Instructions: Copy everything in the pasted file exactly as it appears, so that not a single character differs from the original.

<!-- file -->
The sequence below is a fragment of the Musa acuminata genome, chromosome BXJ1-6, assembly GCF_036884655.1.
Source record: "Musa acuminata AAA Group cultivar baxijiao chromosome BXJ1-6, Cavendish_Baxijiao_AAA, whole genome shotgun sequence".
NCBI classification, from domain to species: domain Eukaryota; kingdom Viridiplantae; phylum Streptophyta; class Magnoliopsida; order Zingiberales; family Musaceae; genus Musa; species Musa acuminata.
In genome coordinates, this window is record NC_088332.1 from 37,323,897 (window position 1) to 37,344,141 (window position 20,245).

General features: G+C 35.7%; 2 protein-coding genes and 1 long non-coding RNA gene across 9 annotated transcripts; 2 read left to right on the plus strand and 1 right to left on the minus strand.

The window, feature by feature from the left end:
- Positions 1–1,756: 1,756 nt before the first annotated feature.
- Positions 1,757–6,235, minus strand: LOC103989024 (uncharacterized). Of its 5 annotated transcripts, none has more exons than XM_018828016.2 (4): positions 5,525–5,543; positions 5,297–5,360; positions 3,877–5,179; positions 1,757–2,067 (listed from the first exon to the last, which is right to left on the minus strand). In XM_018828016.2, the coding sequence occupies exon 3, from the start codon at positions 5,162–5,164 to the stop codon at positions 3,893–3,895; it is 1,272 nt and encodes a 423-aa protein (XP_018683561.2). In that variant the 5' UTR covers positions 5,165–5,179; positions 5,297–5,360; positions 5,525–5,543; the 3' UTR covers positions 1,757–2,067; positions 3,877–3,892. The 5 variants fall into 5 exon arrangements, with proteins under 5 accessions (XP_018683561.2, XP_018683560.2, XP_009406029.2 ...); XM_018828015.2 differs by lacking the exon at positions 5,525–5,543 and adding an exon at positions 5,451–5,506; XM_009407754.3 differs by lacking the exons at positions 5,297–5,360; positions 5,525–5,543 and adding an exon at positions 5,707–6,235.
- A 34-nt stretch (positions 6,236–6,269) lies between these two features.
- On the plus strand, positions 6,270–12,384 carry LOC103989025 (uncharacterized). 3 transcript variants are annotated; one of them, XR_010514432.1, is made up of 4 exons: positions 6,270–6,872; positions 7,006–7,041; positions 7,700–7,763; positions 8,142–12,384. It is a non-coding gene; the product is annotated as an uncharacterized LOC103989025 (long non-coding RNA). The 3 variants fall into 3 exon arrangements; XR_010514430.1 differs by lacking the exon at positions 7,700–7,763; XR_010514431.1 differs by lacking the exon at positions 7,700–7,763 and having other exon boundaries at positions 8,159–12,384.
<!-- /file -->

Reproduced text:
The sequence below is a fragment of the Musa acuminata genome, chromosome BXJ1-6, assembly GCF_036884655.1.
Source record: "Musa acuminata AAA Group cultivar baxijiao chromosome BXJ1-6, Cavendish_Baxijiao_AAA, whole genome shotgun sequence".
NCBI classification, from domain to species: domain Eukaryota; kingdom Viridiplantae; phylum Streptophyta; class Magnoliopsida; order Zingiberales; family Musaceae; genus Musa; species Musa acuminata.
In genome coordinates, this window is record NC_088332.1 from 37,323,897 (window position 1) to 37,344,141 (window position 20,245).

General features: G+C 35.7%; 2 protein-coding genes and 1 long non-coding RNA gene across 9 annotated transcripts; 2 read left to right on the plus strand and 1 right to left on the minus strand.

The window, feature by feature from the left end:
- Positions 1–1,756: 1,756 nt before the first annotated feature.
- Positions 1,757–6,235, minus strand: LOC103989024 (uncharacterized). Of its 5 annotated transcripts, none has more exons than XM_018828016.2 (4): positions 5,525–5,543; positions 5,297–5,360; positions 3,877–5,179; positions 1,757–2,067 (listed from the first exon to the last, which is right to left on the minus strand). In XM_018828016.2, the coding sequence occupies exon 3, from the start codon at positions 5,162–5,164 to the stop codon at positions 3,893–3,895; it is 1,272 nt and encodes a 423-aa protein (XP_018683561.2). In that variant the 5' UTR covers positions 5,165–5,179; positions 5,297–5,360; positions 5,525–5,543; the 3' UTR covers positions 1,757–2,067; positions 3,877–3,892. The 5 variants fall into 5 exon arrangements, with proteins under 5 accessions (XP_018683561.2, XP_018683560.2, XP_009406029.2 ...); XM_018828015.2 differs by lacking the exon at positions 5,525–5,543 and adding an exon at positions 5,451–5,506; XM_009407754.3 differs by lacking the exons at positions 5,297–5,360; positions 5,525–5,543 and adding an exon at positions 5,707–6,235.
- A 34-nt stretch (positions 6,236–6,269) lies between these two features.
- On the plus strand, positions 6,270–12,384 carry LOC103989025 (uncharacterized). 3 transcript variants are annotated; one of them, XR_010514432.1, is made up of 4 exons: positions 6,270–6,872; positions 7,006–7,041; positions 7,700–7,763; positions 8,142–12,384. It is a non-coding gene; the product is annotated as an uncharacterized LOC103989025 (long non-coding RNA). The 3 variants fall into 3 exon arrangements; XR_010514430.1 differs by lacking the exon at positions 7,700–7,763; XR_010514431.1 differs by lacking the exon at positions 7,700–7,763 and having other exon boundaries at positions 8,159–12,384.